Not in the US either, but to me this makes the impression of taking one extreme case that is not very representative for the rest. At least on the Internet these opinions seem to be very rare, even in leftist spaces, even though English Internet users tend to be young and American. Also, this kind of opinion peace hits the zeitgeist very well, since being demonstratively opposed to identity politics seems to be fashionably right now.


It is a loud minority, roughly 8%.

https://www.theatlantic.com/ideas/archive/2018/10/large-majo...

They might be more rare in the parts of the internet you visit, ie if you read about tech then you will see mostly male views in the comments.


Eight percent of all Americans are progressive activists. The relevant question is how many university students and university staff are. But the fact that 80 percent of the general population and 79 percent of those under 25 think that political correctness is a problem suggests that they are also a small minority among university students. On the other hand, among those with a post-graduate degree it is only 66 percent. Sadly the article doesn't say anything about under-graduate degrees.


I find it interesting that people now ask for an opinion about what opinion to have about someone's else opinion.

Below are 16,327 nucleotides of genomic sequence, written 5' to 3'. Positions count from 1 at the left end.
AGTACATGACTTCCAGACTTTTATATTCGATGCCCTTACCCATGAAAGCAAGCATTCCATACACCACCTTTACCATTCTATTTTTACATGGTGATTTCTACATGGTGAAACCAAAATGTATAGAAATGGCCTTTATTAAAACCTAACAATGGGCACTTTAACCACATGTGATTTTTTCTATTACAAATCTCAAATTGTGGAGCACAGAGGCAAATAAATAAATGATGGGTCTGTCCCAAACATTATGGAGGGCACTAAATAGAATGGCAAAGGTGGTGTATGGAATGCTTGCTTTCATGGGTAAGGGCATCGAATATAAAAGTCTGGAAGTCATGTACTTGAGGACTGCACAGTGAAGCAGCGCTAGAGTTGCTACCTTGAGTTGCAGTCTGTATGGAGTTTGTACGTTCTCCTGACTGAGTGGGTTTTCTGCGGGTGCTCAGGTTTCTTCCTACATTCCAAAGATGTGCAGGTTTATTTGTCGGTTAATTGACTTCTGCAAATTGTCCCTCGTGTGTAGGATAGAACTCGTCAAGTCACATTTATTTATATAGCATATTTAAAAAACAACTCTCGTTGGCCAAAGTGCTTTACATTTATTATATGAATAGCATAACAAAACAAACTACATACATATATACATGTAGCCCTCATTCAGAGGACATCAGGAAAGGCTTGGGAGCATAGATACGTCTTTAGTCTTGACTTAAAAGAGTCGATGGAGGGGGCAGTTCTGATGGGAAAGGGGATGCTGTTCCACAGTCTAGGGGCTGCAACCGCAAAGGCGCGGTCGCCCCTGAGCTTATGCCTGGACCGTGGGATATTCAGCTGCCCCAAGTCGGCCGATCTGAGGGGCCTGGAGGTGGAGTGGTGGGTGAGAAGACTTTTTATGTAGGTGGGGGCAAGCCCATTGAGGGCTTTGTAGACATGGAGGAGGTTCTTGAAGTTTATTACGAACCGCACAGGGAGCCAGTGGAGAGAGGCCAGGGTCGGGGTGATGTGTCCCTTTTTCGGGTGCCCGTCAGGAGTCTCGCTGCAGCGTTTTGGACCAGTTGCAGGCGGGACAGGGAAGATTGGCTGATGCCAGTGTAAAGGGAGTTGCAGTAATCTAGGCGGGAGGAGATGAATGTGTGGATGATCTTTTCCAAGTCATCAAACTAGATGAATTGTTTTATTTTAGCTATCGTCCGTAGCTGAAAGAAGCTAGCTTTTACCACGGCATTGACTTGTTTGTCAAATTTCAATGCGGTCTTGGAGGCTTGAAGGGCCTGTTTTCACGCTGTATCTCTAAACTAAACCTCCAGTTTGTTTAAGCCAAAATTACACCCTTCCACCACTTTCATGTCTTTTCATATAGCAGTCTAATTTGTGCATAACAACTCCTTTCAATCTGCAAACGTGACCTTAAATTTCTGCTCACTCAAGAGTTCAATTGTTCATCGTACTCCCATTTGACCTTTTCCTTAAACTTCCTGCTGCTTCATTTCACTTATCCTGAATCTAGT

I think this adds to the article.


Well, it can be a good idea to ask others to assess something you don't know enough about, if you trust them. Hacker News is at least more trustworthy than most other online platforms.


There's nothing more inherently 'trustworthy' in HN than there is in Fark. What there is, is a downvote button and an understanding that, if someone says something 'unpopular to the community', the community will deal with them.

This definitely speaks to the subject of the article and is very telling in and of itself: most online communities are comfort-communities. This seems to be bleeding into offline life at a rather rapid clip ..


Cute, I like it. But if you live outside the USA, then it is fair to ask these questions.


>one professor asked for evidence of “violent practices.” Another professor responded that “to ask for evidence of violent practices is itself a violent practice.”

so: to question something is an act of violence towards that something?

oops, I just questioned something ¯\_(ツ)_/¯


They see your free speech as violence and their own violence as free speech.


Nice summary.

Works both ways, too, e.g. whenever religious groups rename any kind of disagreement with them as "Hate speech".


That's one of the most frighteningly accurate descriptions of modern US politics that I've seen, especially since it works regardless of who "they" are.


Sounds context dependent. Asking for evidence can certainly be an aggressive act—asking for evidence of the holocaust in certain situations would be interpreted as holocaust denial. This sounds like traditional media context erasure to create a story out of nothing.


Well, there’s already a lot of evidence about that, so there’s no need. Asking for evidence is absolutely essential to the progress of knowledge and truth.